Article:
I'm 59, the eldest of four siblings, but have no partner and no children. A sense of inadequacy grows: what can I leave my nephews and nieces, and their children? I don't mean memories; I mean, what that is tangible and lasting, that I can equitably share among them? It's like feeling a phantom limb, a shadowy disconnect with future generations that I so ache to put right.
Feminists would take the stance that this is somehow to do with the male appetite for a younger model. Women are left alone fending for themselves after a marriage breakdown and fated to an existence of meals for one and loneliness whilst their ex partner enjoys the fruits of youth. The truth, however, is often less interesting than spin.
I am pretty sure, I am the kind of woman that pick-up artists around the world would refer to as a "10". Have I not an excessive amount of lumps here and there? Men love that. And don't get me started on my extensive knowledge of Fresh Prince of Bel Air-trivia. In all ways, I am a catch. I think I am damn well entitled to make some demands of my own, when choosing a man.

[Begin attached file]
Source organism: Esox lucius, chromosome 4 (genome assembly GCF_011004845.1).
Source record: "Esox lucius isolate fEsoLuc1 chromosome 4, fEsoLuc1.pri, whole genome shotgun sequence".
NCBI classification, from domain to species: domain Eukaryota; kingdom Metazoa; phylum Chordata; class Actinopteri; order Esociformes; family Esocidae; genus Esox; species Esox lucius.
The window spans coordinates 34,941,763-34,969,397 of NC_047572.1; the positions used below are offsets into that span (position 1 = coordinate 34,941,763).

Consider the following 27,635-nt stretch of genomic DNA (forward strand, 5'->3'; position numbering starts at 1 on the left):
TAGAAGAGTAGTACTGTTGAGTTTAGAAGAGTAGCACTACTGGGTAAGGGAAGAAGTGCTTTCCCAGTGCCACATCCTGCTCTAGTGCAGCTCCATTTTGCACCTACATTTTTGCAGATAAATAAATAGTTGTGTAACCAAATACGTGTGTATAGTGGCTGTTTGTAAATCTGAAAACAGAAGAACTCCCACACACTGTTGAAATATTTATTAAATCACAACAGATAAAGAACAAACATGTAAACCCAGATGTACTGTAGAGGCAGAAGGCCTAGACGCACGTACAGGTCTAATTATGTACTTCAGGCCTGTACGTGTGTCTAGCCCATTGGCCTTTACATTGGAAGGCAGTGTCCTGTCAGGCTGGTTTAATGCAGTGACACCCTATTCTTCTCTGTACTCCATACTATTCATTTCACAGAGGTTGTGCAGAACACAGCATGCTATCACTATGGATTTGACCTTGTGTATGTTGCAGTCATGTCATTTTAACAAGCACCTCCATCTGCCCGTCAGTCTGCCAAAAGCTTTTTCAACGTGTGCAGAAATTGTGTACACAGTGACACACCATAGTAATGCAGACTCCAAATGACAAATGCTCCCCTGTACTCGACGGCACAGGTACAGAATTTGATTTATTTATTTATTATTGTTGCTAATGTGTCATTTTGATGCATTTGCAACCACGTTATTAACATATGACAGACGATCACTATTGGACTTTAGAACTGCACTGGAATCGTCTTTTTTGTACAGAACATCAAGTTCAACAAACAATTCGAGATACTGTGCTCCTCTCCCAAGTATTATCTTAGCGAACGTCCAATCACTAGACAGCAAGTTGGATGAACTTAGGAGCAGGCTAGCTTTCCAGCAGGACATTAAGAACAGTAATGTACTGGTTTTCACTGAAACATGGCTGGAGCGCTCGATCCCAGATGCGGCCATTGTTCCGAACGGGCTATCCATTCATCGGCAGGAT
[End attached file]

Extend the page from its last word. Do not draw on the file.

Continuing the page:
Britain is home to a load of sad, lonely singletons if recent headlines are anything to go by. Since a UK study has revealed that 16% of Brits now live alone compared to 9% in 1978, mental health charity Mind have expressed their concerns over the state of mind of people living alone. However what they have failed to address is that for many of these people, living alone is a choice.